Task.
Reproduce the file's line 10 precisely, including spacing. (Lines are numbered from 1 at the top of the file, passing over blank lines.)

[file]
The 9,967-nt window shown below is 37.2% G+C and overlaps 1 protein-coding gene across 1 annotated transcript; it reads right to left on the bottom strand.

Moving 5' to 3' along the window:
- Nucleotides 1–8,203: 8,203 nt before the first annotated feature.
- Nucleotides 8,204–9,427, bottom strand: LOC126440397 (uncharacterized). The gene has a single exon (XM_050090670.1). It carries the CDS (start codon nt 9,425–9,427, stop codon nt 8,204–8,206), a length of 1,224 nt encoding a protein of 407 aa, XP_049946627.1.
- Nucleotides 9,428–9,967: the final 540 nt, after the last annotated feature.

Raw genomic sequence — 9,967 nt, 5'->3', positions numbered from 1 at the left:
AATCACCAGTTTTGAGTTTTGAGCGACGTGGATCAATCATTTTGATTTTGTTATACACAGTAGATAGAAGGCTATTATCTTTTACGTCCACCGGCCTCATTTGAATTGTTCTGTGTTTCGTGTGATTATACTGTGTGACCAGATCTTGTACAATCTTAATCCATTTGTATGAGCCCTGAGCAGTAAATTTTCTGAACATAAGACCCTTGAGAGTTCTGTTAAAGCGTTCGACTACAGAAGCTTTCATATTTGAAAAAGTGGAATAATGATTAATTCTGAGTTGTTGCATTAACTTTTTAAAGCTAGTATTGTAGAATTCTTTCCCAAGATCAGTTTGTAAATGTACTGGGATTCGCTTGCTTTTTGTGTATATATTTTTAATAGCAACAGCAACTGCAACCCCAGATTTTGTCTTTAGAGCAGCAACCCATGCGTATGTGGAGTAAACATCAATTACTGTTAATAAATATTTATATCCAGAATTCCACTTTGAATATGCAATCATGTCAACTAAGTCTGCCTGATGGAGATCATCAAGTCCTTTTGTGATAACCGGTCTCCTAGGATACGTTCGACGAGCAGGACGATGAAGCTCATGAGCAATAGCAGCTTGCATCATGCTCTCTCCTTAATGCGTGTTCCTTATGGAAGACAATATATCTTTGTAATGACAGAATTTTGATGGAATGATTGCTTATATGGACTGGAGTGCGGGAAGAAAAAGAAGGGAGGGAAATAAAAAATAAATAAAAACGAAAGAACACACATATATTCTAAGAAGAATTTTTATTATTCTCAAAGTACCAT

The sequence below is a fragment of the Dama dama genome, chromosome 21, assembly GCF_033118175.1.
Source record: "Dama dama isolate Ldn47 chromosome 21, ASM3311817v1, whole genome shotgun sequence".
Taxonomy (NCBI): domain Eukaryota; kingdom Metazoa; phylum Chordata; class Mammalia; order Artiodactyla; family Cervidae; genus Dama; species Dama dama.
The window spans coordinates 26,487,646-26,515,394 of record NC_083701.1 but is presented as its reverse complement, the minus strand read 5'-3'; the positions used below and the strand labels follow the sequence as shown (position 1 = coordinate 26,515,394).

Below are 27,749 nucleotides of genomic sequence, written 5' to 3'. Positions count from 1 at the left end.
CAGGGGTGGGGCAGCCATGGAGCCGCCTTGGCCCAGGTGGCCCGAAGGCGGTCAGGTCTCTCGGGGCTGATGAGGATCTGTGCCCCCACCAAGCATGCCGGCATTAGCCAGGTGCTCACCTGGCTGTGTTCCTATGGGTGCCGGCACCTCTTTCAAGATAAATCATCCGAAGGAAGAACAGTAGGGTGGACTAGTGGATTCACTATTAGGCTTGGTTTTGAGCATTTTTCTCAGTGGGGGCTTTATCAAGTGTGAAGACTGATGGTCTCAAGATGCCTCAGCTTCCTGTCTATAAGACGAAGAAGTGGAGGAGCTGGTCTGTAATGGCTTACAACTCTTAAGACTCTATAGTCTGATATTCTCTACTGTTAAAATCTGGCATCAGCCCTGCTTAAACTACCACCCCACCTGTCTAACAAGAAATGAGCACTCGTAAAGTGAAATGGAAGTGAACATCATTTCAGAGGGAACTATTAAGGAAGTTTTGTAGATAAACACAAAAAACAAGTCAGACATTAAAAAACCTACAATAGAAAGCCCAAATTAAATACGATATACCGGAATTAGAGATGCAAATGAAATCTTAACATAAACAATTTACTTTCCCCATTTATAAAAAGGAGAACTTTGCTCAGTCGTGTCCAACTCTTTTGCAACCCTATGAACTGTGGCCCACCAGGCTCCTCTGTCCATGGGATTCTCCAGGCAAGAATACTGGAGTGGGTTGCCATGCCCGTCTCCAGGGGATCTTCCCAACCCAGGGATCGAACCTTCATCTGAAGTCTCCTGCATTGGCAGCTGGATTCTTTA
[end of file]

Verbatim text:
Taxonomy (NCBI): domain Eukaryota; kingdom Metazoa; phylum Chordata; class Mammalia; order Artiodactyla; family Cervidae; genus Dama; species Dama dama.